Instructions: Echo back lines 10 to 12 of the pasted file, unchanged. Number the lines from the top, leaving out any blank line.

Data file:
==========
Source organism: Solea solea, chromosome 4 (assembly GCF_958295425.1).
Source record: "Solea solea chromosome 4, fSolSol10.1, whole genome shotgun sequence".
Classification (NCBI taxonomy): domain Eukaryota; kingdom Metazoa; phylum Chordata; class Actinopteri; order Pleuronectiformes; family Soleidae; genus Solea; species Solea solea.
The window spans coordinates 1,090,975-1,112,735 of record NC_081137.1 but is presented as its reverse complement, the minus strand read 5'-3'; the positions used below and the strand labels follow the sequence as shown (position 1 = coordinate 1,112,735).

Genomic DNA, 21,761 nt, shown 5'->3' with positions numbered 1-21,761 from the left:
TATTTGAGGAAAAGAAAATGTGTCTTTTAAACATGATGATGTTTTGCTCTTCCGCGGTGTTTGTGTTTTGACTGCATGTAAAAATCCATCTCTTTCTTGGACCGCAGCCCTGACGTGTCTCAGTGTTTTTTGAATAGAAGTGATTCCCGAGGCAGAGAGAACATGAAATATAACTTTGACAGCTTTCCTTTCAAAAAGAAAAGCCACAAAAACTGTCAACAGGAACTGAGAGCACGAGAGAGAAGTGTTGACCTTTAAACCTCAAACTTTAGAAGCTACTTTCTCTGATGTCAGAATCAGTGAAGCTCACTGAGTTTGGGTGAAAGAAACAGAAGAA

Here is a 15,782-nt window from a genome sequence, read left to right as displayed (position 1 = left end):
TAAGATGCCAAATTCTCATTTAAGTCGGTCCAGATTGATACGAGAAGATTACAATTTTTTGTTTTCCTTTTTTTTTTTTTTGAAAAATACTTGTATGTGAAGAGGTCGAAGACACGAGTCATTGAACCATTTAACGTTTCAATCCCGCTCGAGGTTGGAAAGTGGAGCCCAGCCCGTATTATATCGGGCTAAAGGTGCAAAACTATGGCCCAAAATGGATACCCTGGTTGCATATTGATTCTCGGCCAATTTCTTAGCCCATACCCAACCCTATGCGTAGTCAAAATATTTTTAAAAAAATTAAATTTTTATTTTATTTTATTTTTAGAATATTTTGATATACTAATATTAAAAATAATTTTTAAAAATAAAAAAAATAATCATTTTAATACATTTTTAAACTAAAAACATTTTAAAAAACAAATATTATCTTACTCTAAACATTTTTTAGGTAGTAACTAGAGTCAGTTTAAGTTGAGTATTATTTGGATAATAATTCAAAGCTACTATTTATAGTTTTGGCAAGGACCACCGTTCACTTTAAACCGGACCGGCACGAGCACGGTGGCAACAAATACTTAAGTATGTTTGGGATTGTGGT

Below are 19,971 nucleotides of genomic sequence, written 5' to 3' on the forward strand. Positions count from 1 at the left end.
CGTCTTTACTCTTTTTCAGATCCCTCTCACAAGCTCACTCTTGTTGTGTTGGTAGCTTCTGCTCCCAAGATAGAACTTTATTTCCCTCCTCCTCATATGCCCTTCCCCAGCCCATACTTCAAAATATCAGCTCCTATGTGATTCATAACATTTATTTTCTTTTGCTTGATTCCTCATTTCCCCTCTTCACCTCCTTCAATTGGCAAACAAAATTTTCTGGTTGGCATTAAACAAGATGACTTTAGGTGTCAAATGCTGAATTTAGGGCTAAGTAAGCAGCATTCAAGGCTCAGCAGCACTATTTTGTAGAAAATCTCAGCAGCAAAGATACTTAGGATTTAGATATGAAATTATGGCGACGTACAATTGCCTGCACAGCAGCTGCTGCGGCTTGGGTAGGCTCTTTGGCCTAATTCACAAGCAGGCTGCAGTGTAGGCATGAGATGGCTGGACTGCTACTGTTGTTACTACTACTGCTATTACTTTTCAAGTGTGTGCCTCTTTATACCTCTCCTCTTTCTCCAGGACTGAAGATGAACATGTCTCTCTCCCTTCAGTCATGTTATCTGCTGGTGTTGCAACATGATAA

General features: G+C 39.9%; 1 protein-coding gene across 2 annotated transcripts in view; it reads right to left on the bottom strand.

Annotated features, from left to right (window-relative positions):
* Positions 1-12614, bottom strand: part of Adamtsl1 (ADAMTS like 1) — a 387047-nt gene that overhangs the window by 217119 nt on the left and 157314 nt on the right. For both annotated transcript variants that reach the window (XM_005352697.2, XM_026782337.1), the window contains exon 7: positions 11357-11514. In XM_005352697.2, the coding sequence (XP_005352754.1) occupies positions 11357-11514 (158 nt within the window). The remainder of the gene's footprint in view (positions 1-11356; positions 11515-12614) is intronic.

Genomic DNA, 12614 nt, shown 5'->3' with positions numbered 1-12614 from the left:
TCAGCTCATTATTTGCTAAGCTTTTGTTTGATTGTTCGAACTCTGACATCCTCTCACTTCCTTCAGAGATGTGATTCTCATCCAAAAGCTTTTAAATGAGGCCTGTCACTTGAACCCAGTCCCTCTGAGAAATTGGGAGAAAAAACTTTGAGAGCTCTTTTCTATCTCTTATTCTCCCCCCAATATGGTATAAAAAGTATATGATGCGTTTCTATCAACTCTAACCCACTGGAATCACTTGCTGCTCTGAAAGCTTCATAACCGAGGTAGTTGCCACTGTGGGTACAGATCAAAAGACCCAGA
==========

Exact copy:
CGTCTTTACTCTTTTTCAGATCCCTCTCACAAGCTCACTCTTGTTGTGTTGGTAGCTTCTGCTCCCAAGATAGAACTTTATTTCCCTCCTCCTCATATGCCCTTCCCCAGCCCATACTTCAAAATATCAGCTCCTATGTGATTCATAACATTTATTTTCTTTTGCTTGATTCCTCATTTCCCCTCTTCACCTCCTTCAATTGGCAAACAAAATTTTCTGGTTGGCATTAAACAAGATGACTTTAGGTGTCAAATGCTGAATTTAGGGCTAAGTAAGCAGCATTCAAGGCTCAGCAGCACTATTTTGTAGAAAATCTCAGCAGCAAAGATACTTAGGATTTAGATATGAAATTATGGCGACGTACAATTGCCTGCACAGCAGCTGCTGCGGCTTGGGTAGGCTCTTTGGCCTAATTCACAAGCAGGCTGCAGTGTAGGCATGAGATGGCTGGACTGCTACTGTTGTTACTACTACTGCTATTACTTTTCAAGTGTGTGCCTCTTTATACCTCTCCTCTTTCTCCAGGACTGAAGATGAACATGTCTCTCTCCCTTCAGTCATGTTATCTGCTGGTGTTGCAACATGATAA

General features: G+C 39.9%; 1 protein-coding gene across 2 annotated transcripts in view; it reads right to left on the bottom strand.

Annotated features, from left to right (window-relative positions):